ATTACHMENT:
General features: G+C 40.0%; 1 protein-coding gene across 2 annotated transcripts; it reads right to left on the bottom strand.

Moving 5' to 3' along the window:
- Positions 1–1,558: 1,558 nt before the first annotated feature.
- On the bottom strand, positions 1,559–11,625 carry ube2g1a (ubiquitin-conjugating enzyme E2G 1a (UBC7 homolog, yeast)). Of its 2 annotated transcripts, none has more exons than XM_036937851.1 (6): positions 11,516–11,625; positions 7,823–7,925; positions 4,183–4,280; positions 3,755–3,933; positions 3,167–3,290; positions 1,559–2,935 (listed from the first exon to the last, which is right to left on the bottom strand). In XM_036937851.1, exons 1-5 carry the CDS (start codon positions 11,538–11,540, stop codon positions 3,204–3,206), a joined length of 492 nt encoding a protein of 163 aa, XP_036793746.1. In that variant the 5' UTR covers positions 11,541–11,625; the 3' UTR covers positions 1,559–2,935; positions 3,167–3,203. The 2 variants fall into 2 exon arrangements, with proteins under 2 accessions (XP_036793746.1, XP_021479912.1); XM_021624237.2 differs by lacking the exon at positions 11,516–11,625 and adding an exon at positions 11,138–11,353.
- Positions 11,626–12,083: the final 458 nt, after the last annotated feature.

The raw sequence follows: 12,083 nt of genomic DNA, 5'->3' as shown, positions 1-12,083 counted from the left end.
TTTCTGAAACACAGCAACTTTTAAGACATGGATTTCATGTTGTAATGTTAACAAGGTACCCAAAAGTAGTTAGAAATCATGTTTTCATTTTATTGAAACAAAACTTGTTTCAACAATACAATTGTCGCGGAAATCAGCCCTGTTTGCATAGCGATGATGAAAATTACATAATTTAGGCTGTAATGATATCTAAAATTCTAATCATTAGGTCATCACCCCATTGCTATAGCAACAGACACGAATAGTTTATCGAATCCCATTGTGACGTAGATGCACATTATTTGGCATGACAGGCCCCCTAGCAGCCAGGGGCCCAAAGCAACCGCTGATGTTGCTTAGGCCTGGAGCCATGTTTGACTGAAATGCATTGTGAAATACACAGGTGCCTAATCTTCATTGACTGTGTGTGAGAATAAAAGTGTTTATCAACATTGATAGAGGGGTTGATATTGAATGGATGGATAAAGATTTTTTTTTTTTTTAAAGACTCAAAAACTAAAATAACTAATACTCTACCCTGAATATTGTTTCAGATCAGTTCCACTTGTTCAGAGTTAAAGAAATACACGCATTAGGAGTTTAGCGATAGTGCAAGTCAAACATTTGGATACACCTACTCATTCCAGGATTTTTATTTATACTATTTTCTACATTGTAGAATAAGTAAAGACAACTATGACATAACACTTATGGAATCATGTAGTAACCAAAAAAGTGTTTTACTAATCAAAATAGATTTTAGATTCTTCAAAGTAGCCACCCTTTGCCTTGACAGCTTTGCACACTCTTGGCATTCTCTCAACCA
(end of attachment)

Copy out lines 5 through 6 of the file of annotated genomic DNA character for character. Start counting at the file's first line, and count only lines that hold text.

- Positions 11,626–12,083: the final 458 nt, after the last annotated feature.

The raw sequence follows: 12,083 nt of genomic DNA, 5'->3' as shown, positions 1-12,083 counted from the left end.